Zeppelin raids, Gothas and 'Giants'

Britain's First Blitz - 1914 -1918

Ian Castle looks at the World War One air raids on Britain - the First Blitz

40 (3)

Lincs., Northants., Norfolk and Herts.

1st/2nd October 1916

(Part 2)

 

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Zeppelin L.34, commanded by Kapitänleutnant Max Dietrich, was on her first raid over England and came inland near Cromer on the Norfolk coast at 9.42pm. Dietrich steered to the south-west until, at 11.20pm, south of Peterborough he took a westerly line. At midnight, as he approached Corby, a searchlight caught L.34 and two 6-pdr AA guns fired off eight rounds. Presuming the guns must be guarding a worthwhile target, Dietrich began dropping a line of 17 HE bombs as he passed over Kirby Hall, between there and the mouth of the Corby railway tunnel. The only damage caused by these bombs was a broken railway telegraph wire. It seemed certain that L.34’s next bombs would land close to the AA guns, but at that crucial moment Dietrich turned away onto a north-east course, dropping 13 incendiaries in fields either side of the Rockingham to Gretton road where they caused no damage. Dietrich then took L.34 on a direct route back across eastern England, reaching the sea at 1.40am between Sea Palling and Horsey on the north-east Norfolk coast.

 

Oberleurnant-zur-See Kurt Frankenburg brought L.21 inland at Weybourne, near Sherringham on the north Norfolk coast, at 9.20pm. The weather was bad, limiting visibility for much of the time. Frankenburg flew westwards at first, dropping two incendiaries harmlessly at Heacham (one failed to ignite) before reaching the coastline of The Wash. He followed the coast around to Lincolnshire, reaching Kirton, south of Boston, at 10.45pm. From there L.21 followed a south-westerly course and, at 11.20pm, dropped an incendiary at the village of Kirkby Underwood. At midnight she was at Oakham from where the crew saw L.31 burst into flames in the distance. Frankenburg turned for home. At 12.30am an HE bomb released over the fenland village of South Kyme killed a sheep after which L.21 followed a direct line across Lincolnshire to the coast, reaching it at Donna Nook at 1.10am.

 

L.16, commanded by Kapitänleutnant Erich Sommerfeldt, reached the Lincolnshire coast at Theddlethorpe, north of Mablethorpe, at about midnight where she dropped a single HE bomb. Sommerfeldt headed south and at 12.45am dropped an incendiary at Huttoft followed, five minutes later, by an HE at Willoughby. Neither caused any damage. L.16 continued heading south until she reached Wainfleet at 1.10am, at which point she steered west as far as the hamlet of Westville where she changed her heading again,  to the north-east, dropping three HE bombs between there and Stickford. Five minutes later two incendiary bombs fell at East Kirkby, followed at 1.20am by four HE and two incendiaries at Hameringham. The only damage caused was at the latter place where the bombs killed a cow and injured two horses. Sommerfeldt’s penultimate bomb, an HE, fell at Scrafield, with the final bomb, an incendiary, landing at Fulletby at 1.30am, neither causing any damage. L.21 then returned to the coast, which she reached at 2.00am near Wainfleet.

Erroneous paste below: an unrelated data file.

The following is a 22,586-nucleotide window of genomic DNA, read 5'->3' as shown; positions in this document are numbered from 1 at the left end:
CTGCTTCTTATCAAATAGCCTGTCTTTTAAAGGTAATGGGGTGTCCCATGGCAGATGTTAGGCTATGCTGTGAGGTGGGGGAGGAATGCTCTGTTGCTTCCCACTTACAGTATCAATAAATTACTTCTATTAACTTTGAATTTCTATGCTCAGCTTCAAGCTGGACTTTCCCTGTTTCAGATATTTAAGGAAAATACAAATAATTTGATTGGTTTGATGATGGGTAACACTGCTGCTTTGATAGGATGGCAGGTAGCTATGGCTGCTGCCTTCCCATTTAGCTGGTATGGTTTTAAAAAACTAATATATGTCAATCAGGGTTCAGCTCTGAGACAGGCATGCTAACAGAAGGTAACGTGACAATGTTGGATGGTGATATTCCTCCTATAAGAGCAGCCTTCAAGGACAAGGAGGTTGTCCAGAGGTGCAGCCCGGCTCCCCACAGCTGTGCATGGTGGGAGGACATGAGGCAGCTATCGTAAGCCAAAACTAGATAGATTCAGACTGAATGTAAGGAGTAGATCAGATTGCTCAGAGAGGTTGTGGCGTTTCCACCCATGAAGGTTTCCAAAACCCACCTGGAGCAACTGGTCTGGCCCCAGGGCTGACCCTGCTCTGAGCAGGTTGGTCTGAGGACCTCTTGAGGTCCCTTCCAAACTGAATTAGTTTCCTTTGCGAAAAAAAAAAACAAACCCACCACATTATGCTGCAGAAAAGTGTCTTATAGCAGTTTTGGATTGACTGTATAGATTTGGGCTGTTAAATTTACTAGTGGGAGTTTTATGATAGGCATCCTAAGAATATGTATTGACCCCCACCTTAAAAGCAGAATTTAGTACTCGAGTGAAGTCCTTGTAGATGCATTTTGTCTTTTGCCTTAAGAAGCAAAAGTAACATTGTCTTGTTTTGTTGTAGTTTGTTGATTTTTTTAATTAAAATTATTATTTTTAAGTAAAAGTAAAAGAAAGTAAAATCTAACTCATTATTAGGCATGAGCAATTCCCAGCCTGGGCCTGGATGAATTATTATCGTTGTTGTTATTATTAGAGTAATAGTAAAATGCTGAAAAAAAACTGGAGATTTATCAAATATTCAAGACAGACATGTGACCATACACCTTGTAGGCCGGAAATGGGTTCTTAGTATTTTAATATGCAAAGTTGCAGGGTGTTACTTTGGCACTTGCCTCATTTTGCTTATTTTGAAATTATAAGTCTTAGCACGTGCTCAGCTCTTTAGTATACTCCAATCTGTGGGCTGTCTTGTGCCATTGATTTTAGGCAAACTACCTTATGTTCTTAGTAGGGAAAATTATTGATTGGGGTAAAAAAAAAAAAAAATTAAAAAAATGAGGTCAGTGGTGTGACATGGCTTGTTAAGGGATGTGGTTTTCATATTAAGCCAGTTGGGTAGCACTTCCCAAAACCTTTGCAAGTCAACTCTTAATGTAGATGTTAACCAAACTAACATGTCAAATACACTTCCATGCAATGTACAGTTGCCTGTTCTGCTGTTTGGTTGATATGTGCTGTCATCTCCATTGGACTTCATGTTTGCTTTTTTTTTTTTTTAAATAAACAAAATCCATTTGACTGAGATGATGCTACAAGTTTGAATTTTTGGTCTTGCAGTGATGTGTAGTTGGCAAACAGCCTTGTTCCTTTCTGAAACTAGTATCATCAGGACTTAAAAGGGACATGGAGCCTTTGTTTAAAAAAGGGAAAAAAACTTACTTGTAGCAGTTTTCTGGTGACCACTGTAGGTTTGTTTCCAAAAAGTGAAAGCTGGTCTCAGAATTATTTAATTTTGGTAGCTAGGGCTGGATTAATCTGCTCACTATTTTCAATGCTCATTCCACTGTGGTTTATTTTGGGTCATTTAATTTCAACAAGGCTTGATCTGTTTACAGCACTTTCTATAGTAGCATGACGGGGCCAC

Hauptmann Kuno Manger brought L.14 in over the Lincolnshire coast at Friskney, north of Boston, at 12.45am, however she remained in the proximity of Boston for some time, only passing Coningsby at 2.20am, just 15 miles inland. Ten minutes later L.14 dropped five HE bombs and seven incendiaries over Blankney Dales followed a few minutes later by an HE bomb that fell at Kirkstead. The only damage caused by these 13 bombs was a broken window at the latter place. Just over two miles to the north, Manger then released 11 HE bombs over the village of Stixwould. Five of these failed to detonate and although the others caused no structural damage, they did kill a horse and three sheep. Another couple of miles on and an HE bomb landed harmlessly at Bucknall where L.14 changed on to a north-east course and, at 2.55am, dropped an incendiary at Horsington without effect. A broken window was the only result of four HE and two incendiaries bombs dropped five minutes later over Hemingby. Over the next few minutes L.21 continued to bombard this remote rural area; four HE bombs fell at Goulceby and another at Stenigot. At 3.10am Manger discharged his final bomb, an HE, which landed without harm in Burwell Woods south of Louth. Now just nine miles from the coast, L.14 went out to sea at Mablethorpe at 3.20am.

 

Zeppelin L.17, under the command of Kapitänleutnant Hermann Kraushaar, crossed the north Norfolk coast at Weybourne at 1.45am but appears to have experienced navigation problems. Following a course southwards, he reached Guestwick at 2.10am and Reepham ten minutes later. A change of course took L.17 to the east of East Dereham and Shipdham, reaching Hingham at 2.46am where she turned to the north-east and at 3.10am dropped an HE bomb at Marlingford and another moments later at Easton; neither caused any damage. Passing to the north of Norwich, L.17 was now heading back to the coast, which she reached at Caister at 3.35am. Records show that she jettisoned a number of bombs when back out over the sea.  

 

 

 For more details on this raid see Part 1